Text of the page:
Exploring the influence of psychological and social factors on the lived experience of ageing with coexistent frailty and cognitive impairment


The risk of developing frailty and cognitive impairments increases with age, however there are a variety of factors which may influence the onset, trajectory, or experience of frailty coexistent with cognitive impairment. This PhD aimed to explore the influence which psychological and social factors may have on the lived experience of frailty and cognitive impairment and the possible care needs which older people living with coexistent frailty and cognitive impairment may have.

The project used narrative methods to look at events over the life course which might influence ageing experiences, examining factors of psychological and social nature which influence ageing and the way in which older people cope with decline. Older people and those who provide care and support to older people took part in in-depth interviews across two studies. Reflexive Thematic Analysis was used to identify patterns and themes in the data sets.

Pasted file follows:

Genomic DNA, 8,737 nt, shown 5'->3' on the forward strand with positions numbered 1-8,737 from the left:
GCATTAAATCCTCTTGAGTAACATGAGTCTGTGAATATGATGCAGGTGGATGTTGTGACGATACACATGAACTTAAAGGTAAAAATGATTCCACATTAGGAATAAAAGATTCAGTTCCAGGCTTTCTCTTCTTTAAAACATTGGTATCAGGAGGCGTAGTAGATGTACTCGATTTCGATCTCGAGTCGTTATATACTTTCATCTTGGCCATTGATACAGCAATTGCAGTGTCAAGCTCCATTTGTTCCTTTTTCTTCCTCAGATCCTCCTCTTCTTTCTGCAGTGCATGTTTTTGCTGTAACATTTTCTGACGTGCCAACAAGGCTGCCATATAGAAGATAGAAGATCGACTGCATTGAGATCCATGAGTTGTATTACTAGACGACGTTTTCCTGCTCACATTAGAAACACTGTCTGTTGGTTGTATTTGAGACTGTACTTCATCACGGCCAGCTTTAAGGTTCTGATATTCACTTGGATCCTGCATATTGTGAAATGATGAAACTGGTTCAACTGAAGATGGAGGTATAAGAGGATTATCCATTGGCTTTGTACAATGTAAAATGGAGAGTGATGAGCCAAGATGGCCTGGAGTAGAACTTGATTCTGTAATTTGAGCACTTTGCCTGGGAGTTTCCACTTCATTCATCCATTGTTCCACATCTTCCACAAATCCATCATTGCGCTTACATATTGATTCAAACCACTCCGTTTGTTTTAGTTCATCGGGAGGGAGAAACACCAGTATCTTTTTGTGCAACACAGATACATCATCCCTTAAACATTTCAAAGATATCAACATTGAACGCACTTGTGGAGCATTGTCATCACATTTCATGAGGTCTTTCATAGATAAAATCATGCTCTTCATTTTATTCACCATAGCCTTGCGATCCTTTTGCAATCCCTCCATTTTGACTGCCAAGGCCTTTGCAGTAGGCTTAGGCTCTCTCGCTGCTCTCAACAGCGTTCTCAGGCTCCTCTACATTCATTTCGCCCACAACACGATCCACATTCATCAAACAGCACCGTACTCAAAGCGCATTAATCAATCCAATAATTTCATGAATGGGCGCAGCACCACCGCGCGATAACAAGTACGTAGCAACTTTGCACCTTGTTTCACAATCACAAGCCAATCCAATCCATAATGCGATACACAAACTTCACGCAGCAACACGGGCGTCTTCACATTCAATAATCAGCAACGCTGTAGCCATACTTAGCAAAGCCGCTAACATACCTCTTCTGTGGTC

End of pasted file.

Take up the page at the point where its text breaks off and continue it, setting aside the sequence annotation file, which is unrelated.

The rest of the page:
Findings from both studies indicate that a range of psychological and social factors, throughout the life course, may influence the experience of ageing. Physical decline associated with ageing was accepted, while memory decline and cognitive impairments were feared by older people. Wealth, social networks and lifelong social resilience were seen to promote coping and the management of age associated decline. Future dependency was a source of apprehension and may require the input of health and social care professionals to support this.

A need to implement preventative measures across the life course is implicated. Professionals across sectors and disciplines require training to manage the varied needs of older people both holistically and in partnership.


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Understanding the needs of people with cognitive and physical frailty

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